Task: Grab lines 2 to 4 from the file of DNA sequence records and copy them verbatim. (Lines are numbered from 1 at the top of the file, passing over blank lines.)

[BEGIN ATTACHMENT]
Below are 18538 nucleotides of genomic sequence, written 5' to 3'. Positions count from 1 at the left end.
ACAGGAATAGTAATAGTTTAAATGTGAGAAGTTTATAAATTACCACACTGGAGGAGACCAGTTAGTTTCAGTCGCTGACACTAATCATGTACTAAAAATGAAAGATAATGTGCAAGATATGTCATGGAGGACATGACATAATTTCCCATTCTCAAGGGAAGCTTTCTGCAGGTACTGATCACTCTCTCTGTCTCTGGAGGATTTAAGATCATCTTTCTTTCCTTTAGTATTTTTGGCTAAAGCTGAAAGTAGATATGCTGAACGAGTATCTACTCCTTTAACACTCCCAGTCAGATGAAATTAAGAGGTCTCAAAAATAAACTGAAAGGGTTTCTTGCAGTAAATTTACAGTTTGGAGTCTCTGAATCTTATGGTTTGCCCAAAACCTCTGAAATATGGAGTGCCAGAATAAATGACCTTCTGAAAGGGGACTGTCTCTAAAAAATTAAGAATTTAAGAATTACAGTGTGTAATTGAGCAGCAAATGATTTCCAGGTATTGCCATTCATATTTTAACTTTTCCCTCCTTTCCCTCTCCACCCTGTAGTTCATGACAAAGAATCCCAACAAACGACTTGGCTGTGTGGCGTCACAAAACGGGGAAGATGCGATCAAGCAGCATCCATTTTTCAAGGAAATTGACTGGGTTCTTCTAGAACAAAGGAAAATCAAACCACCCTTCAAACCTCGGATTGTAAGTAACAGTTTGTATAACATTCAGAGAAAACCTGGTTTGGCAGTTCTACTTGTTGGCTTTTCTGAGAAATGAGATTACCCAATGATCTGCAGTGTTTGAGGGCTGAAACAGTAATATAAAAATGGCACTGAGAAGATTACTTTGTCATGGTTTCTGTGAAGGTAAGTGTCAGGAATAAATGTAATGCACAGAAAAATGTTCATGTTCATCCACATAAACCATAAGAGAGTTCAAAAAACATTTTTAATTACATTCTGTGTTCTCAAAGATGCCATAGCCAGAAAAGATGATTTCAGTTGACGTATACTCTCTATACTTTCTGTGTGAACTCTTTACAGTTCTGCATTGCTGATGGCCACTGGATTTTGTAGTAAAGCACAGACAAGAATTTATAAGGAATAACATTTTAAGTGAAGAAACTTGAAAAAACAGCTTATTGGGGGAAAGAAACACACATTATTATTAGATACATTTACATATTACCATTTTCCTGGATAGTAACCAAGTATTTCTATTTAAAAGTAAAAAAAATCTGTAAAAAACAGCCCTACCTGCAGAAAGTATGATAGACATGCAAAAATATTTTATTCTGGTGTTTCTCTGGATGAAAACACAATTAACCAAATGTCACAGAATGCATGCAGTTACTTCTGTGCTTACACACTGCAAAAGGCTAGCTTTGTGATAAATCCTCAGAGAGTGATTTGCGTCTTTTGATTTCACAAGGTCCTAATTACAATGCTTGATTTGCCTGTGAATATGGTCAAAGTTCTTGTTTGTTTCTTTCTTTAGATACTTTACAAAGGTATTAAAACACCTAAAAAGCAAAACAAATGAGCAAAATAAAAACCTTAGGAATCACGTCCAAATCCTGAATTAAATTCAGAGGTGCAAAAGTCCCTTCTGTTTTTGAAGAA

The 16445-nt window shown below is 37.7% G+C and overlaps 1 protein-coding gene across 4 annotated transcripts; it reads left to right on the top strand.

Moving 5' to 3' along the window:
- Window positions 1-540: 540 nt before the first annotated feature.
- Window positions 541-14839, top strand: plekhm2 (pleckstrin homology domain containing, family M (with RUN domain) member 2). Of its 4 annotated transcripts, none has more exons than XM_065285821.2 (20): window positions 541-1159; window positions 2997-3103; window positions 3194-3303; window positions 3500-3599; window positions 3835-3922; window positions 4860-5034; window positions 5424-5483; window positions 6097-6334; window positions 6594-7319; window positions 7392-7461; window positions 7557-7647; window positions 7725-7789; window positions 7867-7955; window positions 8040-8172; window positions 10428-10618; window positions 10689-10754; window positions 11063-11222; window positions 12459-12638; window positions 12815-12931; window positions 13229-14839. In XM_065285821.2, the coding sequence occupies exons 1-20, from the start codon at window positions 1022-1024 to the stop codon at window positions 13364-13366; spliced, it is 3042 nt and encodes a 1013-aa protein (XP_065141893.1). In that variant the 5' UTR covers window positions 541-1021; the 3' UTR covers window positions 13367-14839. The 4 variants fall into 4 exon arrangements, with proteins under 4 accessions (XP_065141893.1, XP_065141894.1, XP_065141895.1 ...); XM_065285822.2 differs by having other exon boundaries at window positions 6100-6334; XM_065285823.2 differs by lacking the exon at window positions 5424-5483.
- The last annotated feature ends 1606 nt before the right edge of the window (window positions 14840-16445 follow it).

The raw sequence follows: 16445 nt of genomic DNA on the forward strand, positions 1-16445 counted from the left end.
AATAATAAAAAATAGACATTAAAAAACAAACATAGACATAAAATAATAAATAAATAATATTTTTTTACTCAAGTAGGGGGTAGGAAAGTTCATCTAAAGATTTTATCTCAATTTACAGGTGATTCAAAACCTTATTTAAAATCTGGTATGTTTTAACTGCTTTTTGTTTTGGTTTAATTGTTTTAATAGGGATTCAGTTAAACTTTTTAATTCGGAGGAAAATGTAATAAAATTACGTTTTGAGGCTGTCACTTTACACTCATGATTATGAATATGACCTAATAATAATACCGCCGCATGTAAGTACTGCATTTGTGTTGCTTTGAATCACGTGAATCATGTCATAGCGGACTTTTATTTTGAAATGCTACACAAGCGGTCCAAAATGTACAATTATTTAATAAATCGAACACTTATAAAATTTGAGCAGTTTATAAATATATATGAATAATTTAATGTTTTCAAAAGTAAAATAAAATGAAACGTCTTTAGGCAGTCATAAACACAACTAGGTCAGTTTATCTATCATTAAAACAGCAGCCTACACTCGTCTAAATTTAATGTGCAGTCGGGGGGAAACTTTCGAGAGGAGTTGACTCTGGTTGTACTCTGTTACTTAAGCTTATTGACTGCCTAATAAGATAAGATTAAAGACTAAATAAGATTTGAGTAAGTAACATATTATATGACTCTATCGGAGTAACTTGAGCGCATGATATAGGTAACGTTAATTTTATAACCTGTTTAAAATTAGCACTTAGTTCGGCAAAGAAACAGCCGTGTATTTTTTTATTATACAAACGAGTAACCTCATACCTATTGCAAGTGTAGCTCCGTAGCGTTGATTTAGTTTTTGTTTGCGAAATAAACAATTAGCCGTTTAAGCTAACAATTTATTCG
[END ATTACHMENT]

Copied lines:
ACAGGAATAGTAATAGTTTAAATGTGAGAAGTTTATAAATTACCACACTGGAGGAGACCAGTTAGTTTCAGTCGCTGACACTAATCATGTACTAAAAATGAAAGATAATGTGCAAGATATGTCATGGAGGACATGACATAATTTCCCATTCTCAAGGGAAGCTTTCTGCAGGTACTGATCACTCTCTCTGTCTCTGGAGGATTTAAGATCATCTTTCTTTCCTTTAGTATTTTTGGCTAAAGCTGAAAGTAGATATGCTGAACGAGTATCTACTCCTTTAACACTCCCAGTCAGATGAAATTAAGAGGTCTCAAAAATAAACTGAAAGGGTTTCTTGCAGTAAATTTACAGTTTGGAGTCTCTGAATCTTATGGTTTGCCCAAAACCTCTGAAATATGGAGTGCCAGAATAAATGACCTTCTGAAAGGGGACTGTCTCTAAAAAATTAAGAATTTAAGAATTACAGTGTGTAATTGAGCAGCAAATGATTTCCAGGTATTGCCATTCATATTTTAACTTTTCCCTCCTTTCCCTCTCCACCCTGTAGTTCATGACAAAGAATCCCAACAAACGACTTGGCTGTGTGGCGTCACAAAACGGGGAAGATGCGATCAAGCAGCATCCATTTTTCAAGGAAATTGACTGGGTTCTTCTAGAACAAAGGAAAATCAAACCACCCTTCAAACCTCGGATTGTAAGTAACAGTTTGTATAACATTCAGAGAAAACCTGGTTTGGCAGTTCTACTTGTTGGCTTTTCTGAGAAATGAGATTACCCAATGATCTGCAGTGTTTGAGGGCTGAAACAGTAATATAAAAATGGCACTGAGAAGATTACTTTGTCATGGTTTCTGTGAAGGTAAGTGTCAGGAATAAATGTAATGCACAGAAAAATGTTCATGTTCATCCACATAAACCATAAGAGAGTTCAAAAAACATTTTTAATTACATTCTGTGTTCTCAAAGATGCCATAGCCAGAAAAGATGATTTCAGTTGACGTATACTCTCTATACTTTCTGTGTGAACTCTTTACAGTTCTGCATTGCTGATGGCCACTGGATTTTGTAGTAAAGCACAGACAAGAATTTATAAGGAATAACATTTTAAGTGAAGAAACTTGAAAAAACAGCTTATTGGGGGAAAGAAACACACATTATTATTAGATACATTTACATATTACCATTTTCCTGGATAGTAACCAAGTATTTCTATTTAAAAGTAAAAAAAATCTGTAAAAAACAGCCCTACCTGCAGAAAGTATGATAGACATGCAAAAATATTTTATTCTGGTGTTTCTCTGGATGAAAACACAATTAACCAAATGTCACAGAATGCATGCAGTTACTTCTGTGCTTACACACTGCAAAAGGCTAGCTTTGTGATAAATCCTCAGAGAGTGATTTGCGTCTTTTGATTTCACAAGGTCCTAATTACAATGCTTGATTTGCCTGTGAATATGGTCAAAGTTCTTGTTTGTTTCTTTCTTTAGATACTTTACAAAGGTATTAAAACACCTAAAAAGCAAAACAAATGAGCAAAATAAAAACCTTAGGAATCACGTCCAAATCCTGAATTAAATTCAGAGGTGCAAAAGTCCCTTCTGTTTTTGAAGAA

The 16445-nt window shown below is 37.7% G+C and overlaps 1 protein-coding gene across 4 annotated transcripts; it reads left to right on the top strand.

Moving 5' to 3' along the window: